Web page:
Rental growth forecasts across all European cities are at 2.73% per annum2 on average up to 2021, with gateway cities even higher at 3.29% per annum3. Specific luxury locations such as Via Montenapoleone in Milan, Via Condotti in Rome and Rue Saint-Honoré in Paris, all exclusive destinations that shoppers will travel the world to visit, are seeing double-digit rental growth. This upward pressure on rents is set to continue due to a chronic shortage of supply in these prime locations, which meet the very precise demands of successful luxury brands.

 

In 2017, Europe accounted for 38%4 of all luxury openings, a much higher proportion than in Asia-Pac (28%) or North America (20%)5. Competition is very high in established luxury districts in close proximity to luxury hotels and anchors, for example Louis Vuitton, Gucci, Hermés and Chanel, in order to benefit from their halo effect. Alongside this, leading mass market retailers, such as Zara and H&M, are consolidating their physical presence through strategically located and image-led flagship stores.

 

Meanwhile the premium retail segment, with brands such as MAC, Michael Kors and Swarovski, occupy smaller stores but comprise the vast majority of retailer demand and leasing transactions. Finally, restaurants probably comprise the most dynamic retail segment. Demand from food and beverage retailers is increasing exponentially in city centres, mainly driven by experience-led customers and online delivery platforms such as Uber Eats and Deliveroo.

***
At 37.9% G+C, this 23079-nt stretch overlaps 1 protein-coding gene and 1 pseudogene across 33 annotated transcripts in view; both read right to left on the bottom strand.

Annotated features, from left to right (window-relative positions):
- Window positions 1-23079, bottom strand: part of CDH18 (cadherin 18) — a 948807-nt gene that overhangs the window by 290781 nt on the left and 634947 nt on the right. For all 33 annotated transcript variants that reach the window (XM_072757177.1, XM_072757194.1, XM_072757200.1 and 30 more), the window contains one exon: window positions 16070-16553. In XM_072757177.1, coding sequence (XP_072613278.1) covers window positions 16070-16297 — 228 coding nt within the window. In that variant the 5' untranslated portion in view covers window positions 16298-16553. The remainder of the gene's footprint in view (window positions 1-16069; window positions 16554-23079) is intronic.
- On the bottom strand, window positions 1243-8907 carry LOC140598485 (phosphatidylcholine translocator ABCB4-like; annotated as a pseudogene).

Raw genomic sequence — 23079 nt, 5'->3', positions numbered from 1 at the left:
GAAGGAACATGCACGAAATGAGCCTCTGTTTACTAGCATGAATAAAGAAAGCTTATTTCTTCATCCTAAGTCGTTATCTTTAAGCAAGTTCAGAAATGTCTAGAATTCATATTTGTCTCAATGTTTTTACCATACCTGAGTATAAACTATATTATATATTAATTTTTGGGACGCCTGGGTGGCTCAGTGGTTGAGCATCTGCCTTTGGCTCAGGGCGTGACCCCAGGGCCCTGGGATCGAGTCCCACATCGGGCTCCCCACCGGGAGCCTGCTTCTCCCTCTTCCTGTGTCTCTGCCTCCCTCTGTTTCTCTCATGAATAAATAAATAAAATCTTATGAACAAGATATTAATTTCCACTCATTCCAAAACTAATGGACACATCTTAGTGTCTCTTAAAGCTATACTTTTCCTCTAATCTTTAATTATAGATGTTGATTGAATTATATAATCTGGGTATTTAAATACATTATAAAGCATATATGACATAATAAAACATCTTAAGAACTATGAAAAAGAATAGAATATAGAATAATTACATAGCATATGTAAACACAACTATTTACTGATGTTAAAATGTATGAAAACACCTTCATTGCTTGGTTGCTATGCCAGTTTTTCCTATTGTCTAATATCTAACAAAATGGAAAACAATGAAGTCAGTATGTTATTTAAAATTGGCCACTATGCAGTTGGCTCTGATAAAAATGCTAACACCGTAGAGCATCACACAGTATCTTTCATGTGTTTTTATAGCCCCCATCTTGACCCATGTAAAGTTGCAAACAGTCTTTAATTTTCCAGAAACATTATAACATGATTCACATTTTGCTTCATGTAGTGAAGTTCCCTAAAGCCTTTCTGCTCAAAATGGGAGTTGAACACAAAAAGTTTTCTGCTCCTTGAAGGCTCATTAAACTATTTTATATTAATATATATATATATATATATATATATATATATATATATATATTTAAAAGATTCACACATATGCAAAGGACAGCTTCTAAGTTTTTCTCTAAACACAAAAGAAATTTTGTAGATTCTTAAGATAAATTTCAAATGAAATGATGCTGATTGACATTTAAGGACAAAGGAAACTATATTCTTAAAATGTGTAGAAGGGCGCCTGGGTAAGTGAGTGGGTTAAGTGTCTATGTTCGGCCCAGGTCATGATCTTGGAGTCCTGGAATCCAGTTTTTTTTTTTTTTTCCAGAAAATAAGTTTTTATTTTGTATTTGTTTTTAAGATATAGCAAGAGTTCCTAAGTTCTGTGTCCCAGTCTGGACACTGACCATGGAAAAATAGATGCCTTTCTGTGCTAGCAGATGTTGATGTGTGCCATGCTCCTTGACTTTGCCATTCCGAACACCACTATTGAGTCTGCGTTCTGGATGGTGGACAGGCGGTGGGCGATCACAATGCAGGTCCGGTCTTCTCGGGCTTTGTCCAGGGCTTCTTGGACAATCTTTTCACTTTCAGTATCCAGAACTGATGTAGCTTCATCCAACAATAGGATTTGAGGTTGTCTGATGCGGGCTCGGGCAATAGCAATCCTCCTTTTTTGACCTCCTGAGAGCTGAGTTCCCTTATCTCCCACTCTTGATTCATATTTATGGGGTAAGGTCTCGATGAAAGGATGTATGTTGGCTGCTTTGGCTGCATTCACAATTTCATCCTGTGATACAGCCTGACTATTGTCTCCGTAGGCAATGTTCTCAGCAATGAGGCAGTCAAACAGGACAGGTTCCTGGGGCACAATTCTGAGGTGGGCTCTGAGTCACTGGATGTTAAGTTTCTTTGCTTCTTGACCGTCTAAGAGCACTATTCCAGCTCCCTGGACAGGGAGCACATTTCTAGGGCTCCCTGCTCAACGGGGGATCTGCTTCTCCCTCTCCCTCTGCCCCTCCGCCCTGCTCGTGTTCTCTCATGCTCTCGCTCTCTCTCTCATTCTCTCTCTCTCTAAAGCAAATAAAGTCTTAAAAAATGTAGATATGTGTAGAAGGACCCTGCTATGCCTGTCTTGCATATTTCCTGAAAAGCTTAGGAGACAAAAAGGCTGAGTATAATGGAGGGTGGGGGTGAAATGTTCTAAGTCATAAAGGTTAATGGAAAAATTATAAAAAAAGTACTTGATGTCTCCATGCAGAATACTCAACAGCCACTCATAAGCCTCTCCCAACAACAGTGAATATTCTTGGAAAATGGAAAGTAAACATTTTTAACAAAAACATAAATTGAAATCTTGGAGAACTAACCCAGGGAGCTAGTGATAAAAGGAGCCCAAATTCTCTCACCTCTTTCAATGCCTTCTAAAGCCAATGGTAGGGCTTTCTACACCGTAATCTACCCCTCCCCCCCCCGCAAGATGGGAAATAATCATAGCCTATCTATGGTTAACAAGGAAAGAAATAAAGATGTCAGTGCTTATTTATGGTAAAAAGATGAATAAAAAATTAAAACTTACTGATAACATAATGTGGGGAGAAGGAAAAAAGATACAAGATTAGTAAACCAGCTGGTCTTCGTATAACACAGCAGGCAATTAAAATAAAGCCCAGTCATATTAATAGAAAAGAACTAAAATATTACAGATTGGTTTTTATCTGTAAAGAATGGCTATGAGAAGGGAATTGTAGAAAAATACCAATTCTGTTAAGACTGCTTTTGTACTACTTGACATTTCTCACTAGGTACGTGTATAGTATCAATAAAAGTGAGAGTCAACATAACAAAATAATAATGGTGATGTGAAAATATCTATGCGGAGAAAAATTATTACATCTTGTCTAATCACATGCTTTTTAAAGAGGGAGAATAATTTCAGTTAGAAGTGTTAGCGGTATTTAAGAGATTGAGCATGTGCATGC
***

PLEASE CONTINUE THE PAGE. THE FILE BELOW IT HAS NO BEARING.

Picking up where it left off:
Retail is, and always has been, a competitive landscape. History has shown that every year, while older brands disappear, new brands and concepts are launched, successful brands look to expand in more locations and underperforming brands enjoy a renaissance with the arrival of a new designer or strategic shareholder. This lifecycle is the beauty of the retail sector and, for the foreseeable future, will underpin growth both for retailers and real estate investors alike.

 

Brioni on Via Gesu in Milan located next to the Four Seasons Hotel and Cartier, an example of prime high-street retail space benefiting from strong demand by luxury retailers.

All information is at February 2018 unless otherwise stated.

 

This marketing communication should not be regarded as investment research. The content has not been prepared in accordance with legal requirements designed to promote the independence of investment research and is not subject to any prohibition on dealing ahead of its dissemination.

1The World Tourism Organisation (UNWTO)

2Independent forecasts

3Independent forecasts

4Savills’ Global Luxury Retail Report

5Savills’ Global Luxury Retail Report.

Risk Disclaimer

Views and opinions expressed by individual authors do not necessarily represent those of BMO Global Asset Management and should not be considered to be a recommendation or solicitation to buy or sell any companies that may be mentioned.

 

The information, opinions, estimates or forecasts contained in this document were obtained from sources reasonably believed to be reliable and are subject to change at any time.

 

As always investment values may fall as well as rise and capital is at risk.